Copyright and intellectual property issues are a part of the fabric of research and scholarly communications, and thus all Stanford faculty, students and staff need a working understanding of copyright law as it impacts their daily lives. The Copyright Reminder, which highlights common campus copyright concerns and outlines fundamental elements of US copyright law, is distributed annually to ensure that the Stanford community remains aware of those issues.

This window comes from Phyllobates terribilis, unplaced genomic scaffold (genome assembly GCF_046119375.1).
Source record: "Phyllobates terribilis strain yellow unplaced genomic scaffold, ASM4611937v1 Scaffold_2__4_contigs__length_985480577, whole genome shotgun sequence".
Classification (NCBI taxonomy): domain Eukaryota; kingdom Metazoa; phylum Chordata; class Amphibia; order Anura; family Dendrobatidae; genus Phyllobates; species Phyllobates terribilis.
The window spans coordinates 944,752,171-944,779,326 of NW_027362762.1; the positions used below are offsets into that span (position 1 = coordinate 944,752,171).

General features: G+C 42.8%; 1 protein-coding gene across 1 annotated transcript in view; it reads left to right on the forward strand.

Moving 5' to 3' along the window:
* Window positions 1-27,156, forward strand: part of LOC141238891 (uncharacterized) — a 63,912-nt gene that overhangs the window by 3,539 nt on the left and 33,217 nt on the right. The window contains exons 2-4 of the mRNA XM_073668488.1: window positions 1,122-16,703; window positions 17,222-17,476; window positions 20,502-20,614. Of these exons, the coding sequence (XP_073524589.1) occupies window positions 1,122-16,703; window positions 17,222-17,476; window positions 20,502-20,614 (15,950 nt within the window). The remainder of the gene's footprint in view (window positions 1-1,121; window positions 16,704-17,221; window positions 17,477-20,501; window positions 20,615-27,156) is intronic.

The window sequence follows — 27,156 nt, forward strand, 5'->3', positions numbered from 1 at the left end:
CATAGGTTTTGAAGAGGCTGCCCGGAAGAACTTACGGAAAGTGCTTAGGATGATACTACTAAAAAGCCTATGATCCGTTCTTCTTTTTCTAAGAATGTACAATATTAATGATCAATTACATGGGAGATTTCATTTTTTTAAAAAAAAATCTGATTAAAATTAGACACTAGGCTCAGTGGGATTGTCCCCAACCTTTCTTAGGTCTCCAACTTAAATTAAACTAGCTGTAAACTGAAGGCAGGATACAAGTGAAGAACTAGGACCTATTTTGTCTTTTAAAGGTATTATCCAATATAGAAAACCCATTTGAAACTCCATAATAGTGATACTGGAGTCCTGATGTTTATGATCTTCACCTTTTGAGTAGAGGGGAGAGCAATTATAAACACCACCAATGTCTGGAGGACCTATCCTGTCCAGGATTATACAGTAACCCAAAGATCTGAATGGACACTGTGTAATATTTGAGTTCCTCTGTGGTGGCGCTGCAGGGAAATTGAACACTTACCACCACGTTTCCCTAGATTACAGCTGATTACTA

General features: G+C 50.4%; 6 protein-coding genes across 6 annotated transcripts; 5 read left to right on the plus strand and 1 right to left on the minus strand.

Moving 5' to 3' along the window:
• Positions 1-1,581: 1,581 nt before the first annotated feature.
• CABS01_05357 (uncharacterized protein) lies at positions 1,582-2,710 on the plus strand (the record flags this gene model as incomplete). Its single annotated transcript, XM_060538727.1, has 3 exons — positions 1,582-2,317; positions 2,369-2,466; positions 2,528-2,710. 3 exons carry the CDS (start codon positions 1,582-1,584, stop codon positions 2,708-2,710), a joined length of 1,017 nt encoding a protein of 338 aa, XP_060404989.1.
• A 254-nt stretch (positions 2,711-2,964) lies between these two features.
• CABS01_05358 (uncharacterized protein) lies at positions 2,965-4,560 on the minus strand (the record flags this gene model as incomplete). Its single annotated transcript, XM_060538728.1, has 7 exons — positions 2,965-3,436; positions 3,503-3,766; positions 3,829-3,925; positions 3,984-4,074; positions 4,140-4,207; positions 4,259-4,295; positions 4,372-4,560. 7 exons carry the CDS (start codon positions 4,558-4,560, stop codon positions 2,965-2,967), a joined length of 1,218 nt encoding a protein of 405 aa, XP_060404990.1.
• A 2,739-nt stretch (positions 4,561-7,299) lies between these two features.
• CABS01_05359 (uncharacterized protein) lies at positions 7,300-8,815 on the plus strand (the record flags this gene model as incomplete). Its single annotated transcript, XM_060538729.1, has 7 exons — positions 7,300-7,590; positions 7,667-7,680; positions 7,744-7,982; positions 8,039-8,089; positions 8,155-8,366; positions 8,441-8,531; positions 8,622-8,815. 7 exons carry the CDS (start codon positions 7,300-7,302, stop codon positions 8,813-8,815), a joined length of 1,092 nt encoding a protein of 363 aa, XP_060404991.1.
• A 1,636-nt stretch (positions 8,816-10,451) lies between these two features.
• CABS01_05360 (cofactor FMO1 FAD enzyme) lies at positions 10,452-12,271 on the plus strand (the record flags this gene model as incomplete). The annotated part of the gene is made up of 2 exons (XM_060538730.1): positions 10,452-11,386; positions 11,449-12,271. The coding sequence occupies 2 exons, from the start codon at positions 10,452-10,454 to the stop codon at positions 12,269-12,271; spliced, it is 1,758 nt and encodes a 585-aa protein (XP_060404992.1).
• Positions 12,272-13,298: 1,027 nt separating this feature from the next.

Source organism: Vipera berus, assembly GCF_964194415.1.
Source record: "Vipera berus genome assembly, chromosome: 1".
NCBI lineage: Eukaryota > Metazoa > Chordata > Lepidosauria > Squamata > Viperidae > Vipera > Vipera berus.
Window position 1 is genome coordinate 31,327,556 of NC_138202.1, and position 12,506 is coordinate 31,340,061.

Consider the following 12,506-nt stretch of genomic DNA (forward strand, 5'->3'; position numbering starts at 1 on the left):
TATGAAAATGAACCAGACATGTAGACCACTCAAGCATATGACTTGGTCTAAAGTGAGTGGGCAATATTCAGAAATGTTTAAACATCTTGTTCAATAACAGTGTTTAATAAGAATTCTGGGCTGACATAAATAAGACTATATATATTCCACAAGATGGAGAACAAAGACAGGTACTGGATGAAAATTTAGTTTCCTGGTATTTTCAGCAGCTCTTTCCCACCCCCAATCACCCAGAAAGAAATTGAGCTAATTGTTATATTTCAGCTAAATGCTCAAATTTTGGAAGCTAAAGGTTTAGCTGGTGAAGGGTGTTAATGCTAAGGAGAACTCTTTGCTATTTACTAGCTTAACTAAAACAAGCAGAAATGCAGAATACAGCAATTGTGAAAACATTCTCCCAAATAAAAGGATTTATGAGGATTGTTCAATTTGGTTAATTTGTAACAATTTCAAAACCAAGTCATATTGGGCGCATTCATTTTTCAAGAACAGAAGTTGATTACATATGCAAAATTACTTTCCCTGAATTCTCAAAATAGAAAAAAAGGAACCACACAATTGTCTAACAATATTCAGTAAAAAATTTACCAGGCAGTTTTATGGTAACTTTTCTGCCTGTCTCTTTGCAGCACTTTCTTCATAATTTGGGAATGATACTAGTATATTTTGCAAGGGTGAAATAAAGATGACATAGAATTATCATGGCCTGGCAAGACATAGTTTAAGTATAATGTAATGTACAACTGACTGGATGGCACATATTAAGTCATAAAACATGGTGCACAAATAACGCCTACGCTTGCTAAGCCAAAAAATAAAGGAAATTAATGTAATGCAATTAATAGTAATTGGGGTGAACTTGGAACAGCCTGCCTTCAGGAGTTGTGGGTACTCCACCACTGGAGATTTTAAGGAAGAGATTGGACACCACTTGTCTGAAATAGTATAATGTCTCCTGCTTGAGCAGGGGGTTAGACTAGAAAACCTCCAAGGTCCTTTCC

Where copyright applies
The Copyright Act (Title 17 of the US Code) gives authors or creators of original works the exclusive right to:
- copy the work;
- distribute the work;
- display or perform the work publicly; and
- create derivative works from the original work.
Copyright applies to any work that is “fixed in any tangible medium of expression”, including books, of course, but also photographs, drawings, music, architecture, drama, sculpture, web pages software, and multimedia works. No copyright mark or registration is required for copyright to apply, so almost all modern works are under copyright. That means that you can’t copy, distribute, display, or create derivative works from them without the explicit permission of the copyright holder.